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Farmers must keep 30 per cent of their BPS after Brexit, says NFU

The NFU has called for farmers in England to keep at least 30 per cent of their direct payments after Brexit.

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Farmers must keep 30 per cent of their BPS after Brexit, says NFU

The union’s president, Minette Batters, said the extreme weather events of the past few years had shown support would continue to be needed after the UK leaves the EU in order to manage volatility.

 

The proposal would see different levels of direct support maintained depending on the trade relationships the UK negotiates with the EU and other countries, and the money would be managed outside of the Environmental Land Management Scheme (ELMS) designed to replace the Common Agricultural Policy (CAP).

 

Speaking to Farmers Guardian at Oxford Farming Conference today (January 8), Ms Batters said: “At the very least, we should look to maintain 30 per cent of direct support.


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“Defra may decide that actually looking at it sector by sector, there are going to be different trading impacts, but it would be completely wrong and immoral if the NFU right across the UK was not looking at stability and managing risk.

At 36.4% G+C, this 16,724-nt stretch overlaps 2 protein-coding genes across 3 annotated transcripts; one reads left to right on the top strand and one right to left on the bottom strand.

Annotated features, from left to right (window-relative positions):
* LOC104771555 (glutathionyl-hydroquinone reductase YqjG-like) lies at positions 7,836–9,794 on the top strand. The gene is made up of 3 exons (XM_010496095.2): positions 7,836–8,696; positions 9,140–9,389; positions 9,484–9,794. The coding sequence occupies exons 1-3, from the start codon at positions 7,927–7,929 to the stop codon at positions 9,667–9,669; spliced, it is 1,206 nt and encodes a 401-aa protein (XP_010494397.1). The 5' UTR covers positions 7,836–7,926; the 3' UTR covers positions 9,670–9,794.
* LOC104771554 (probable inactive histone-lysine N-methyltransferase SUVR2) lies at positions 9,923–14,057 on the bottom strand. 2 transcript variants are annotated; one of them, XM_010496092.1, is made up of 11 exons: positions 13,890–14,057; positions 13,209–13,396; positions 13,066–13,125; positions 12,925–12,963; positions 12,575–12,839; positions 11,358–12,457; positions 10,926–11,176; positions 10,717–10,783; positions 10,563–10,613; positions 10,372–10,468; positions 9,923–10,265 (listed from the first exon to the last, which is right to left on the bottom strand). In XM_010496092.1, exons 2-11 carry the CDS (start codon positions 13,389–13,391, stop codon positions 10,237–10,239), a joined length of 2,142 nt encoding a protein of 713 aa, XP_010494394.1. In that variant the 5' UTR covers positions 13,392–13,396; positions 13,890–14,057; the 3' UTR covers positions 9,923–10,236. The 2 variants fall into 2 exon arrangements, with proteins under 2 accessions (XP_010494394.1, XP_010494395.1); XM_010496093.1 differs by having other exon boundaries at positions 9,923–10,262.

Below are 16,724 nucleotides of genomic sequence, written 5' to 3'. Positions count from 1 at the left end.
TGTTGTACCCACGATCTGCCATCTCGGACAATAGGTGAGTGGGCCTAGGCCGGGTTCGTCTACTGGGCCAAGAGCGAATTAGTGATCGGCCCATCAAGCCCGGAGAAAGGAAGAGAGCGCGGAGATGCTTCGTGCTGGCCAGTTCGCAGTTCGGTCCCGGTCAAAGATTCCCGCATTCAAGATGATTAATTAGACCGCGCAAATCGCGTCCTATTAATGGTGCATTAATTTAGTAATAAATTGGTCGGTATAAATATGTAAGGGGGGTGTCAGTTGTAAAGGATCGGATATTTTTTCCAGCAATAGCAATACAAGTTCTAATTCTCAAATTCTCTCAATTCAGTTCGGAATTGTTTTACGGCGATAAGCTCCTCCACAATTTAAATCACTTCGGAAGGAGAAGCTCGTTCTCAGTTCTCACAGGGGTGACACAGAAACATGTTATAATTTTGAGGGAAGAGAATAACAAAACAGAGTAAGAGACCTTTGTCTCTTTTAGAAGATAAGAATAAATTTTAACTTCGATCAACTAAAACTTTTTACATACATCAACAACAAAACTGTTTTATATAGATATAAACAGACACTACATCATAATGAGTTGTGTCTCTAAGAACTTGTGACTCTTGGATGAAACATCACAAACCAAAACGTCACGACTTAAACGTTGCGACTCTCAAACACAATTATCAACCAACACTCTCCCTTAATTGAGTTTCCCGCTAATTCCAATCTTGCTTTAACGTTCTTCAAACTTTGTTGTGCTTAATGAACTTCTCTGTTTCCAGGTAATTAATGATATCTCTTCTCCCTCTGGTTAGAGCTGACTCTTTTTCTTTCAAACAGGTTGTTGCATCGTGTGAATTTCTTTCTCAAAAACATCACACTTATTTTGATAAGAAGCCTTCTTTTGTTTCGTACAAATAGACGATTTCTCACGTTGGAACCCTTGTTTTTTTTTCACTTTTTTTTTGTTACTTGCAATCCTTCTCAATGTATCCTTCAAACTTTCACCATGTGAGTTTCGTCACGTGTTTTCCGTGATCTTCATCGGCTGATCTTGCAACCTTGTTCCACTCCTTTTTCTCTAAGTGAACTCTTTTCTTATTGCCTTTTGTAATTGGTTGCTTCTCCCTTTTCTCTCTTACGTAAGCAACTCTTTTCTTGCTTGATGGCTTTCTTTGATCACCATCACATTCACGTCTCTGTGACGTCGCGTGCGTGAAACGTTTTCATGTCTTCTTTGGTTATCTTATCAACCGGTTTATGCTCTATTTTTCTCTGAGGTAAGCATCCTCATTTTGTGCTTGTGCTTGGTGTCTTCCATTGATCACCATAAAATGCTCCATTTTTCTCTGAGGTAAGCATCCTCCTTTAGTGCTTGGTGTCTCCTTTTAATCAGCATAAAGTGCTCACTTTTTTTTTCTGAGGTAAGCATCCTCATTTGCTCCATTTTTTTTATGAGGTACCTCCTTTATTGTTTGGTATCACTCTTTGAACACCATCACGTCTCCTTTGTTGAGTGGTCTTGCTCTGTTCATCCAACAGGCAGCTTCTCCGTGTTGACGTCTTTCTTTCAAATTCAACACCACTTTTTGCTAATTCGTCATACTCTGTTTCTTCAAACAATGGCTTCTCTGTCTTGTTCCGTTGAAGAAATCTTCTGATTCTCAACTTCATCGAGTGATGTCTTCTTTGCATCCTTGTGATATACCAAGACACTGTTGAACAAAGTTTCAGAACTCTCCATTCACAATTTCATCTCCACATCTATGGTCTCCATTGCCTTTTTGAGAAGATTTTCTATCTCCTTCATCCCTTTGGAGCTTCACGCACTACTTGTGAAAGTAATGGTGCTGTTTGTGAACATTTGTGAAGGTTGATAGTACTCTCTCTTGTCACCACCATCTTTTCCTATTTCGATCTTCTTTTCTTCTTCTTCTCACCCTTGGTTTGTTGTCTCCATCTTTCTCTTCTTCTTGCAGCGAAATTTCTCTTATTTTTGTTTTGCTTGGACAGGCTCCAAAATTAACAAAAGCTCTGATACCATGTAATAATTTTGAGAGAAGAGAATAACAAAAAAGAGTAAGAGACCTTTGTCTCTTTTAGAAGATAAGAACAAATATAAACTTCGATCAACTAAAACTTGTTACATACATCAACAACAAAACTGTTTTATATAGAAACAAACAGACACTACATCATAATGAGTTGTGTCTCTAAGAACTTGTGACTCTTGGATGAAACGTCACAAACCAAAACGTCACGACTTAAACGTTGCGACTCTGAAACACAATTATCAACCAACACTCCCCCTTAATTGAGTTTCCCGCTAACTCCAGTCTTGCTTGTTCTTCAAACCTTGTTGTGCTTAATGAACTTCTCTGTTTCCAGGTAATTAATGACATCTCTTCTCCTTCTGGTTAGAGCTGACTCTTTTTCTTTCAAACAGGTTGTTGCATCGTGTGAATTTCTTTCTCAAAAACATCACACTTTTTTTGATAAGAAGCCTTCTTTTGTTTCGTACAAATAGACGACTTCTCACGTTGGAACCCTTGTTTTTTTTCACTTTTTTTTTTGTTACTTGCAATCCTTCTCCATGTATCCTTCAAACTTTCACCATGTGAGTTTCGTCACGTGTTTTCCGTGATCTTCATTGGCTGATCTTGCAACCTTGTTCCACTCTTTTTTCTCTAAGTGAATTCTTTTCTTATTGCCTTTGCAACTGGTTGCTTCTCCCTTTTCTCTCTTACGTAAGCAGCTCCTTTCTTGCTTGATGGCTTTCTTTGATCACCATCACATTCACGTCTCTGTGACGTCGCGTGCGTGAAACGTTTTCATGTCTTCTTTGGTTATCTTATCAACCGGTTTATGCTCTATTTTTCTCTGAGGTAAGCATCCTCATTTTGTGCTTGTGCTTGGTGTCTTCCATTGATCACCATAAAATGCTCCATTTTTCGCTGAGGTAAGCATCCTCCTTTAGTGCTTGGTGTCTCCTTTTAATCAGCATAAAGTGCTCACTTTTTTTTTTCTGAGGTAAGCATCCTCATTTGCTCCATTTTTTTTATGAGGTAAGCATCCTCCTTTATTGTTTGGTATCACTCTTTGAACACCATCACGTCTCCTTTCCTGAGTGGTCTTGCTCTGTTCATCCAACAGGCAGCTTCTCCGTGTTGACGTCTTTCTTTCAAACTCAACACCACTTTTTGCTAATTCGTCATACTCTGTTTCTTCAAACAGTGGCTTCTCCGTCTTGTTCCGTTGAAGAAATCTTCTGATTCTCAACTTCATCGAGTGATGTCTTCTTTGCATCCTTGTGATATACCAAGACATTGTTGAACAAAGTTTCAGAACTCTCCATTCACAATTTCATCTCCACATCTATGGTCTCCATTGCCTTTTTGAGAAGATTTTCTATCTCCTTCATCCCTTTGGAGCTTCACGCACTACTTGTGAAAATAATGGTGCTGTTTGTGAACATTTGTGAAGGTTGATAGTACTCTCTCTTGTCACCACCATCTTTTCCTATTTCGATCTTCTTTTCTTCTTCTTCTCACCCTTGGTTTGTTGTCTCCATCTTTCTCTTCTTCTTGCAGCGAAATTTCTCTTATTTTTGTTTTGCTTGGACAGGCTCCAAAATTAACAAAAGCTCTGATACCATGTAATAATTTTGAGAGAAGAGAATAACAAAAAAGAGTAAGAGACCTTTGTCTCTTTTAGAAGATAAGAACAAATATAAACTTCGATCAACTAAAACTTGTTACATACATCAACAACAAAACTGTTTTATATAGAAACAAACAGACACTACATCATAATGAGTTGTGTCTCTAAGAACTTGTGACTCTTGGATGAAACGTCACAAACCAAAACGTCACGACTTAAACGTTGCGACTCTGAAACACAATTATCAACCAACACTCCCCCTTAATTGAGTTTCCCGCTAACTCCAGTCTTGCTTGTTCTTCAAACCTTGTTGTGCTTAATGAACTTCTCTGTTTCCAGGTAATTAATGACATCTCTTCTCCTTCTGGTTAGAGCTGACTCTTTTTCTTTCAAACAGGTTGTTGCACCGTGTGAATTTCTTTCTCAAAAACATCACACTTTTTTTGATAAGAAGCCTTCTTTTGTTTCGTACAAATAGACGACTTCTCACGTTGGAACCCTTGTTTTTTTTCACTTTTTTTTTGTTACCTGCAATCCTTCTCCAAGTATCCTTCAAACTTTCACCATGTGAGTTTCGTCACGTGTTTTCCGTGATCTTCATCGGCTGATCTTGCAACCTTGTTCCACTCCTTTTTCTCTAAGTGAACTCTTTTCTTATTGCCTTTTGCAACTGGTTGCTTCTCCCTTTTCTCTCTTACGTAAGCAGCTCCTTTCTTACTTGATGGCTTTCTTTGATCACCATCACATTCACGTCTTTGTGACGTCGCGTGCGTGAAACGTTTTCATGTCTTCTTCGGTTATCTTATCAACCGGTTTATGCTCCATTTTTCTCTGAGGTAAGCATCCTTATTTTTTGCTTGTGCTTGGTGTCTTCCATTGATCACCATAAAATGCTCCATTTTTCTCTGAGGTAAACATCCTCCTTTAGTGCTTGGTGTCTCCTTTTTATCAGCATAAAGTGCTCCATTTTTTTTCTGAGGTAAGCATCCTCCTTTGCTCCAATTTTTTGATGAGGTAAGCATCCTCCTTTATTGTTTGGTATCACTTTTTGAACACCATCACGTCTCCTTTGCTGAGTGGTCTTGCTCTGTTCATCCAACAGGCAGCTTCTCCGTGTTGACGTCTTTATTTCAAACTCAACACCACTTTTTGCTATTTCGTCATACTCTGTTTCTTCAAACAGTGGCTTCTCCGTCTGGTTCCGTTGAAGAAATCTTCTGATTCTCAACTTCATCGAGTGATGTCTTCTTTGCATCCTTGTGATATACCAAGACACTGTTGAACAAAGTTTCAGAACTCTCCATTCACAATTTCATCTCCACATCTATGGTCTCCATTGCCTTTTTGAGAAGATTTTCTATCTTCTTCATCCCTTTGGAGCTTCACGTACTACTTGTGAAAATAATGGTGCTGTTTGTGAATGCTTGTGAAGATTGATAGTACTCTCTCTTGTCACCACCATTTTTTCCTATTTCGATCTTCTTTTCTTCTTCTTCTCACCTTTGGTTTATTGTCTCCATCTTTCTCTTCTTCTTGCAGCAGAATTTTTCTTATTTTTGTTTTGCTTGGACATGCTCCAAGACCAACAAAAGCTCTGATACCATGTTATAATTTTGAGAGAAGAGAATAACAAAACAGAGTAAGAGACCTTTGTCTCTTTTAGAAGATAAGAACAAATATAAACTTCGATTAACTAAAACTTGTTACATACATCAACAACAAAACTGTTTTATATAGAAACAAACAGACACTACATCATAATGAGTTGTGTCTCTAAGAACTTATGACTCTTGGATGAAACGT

“We cannot allow Government to step into a world of public money for public goods without dealing with the primary duty, which is earning a fair return for what we are selling into the marketplace and making sure we can manage risk in challenging weather events like we have seen over the past two years.”

 

As part of its domestic agriculture policy, unveiled in 2017, the NFU proposed a ‘three-legged stool’ approach which would encompass environmental benefits, productivity and managing volatility.

 

Maintain

 

But it has since remained fairly quiet on the need to retain some kind of direct support, in stark contrast to its sister organisation, NFU Cymru, which has lobbied strongly with the FUW to keep some form of basic payment to maintain stability.

 

As a result, the Welsh Government has promised to delay the phase-out of BPS twice, but Defra Secretary Theresa Villiers was adamant there would be no postponement in England.

 

During her speech at the conference, she said the transition will begin in 2021 as planned, and the Agriculture Bill would be passed by April in order to get the ball rolling.

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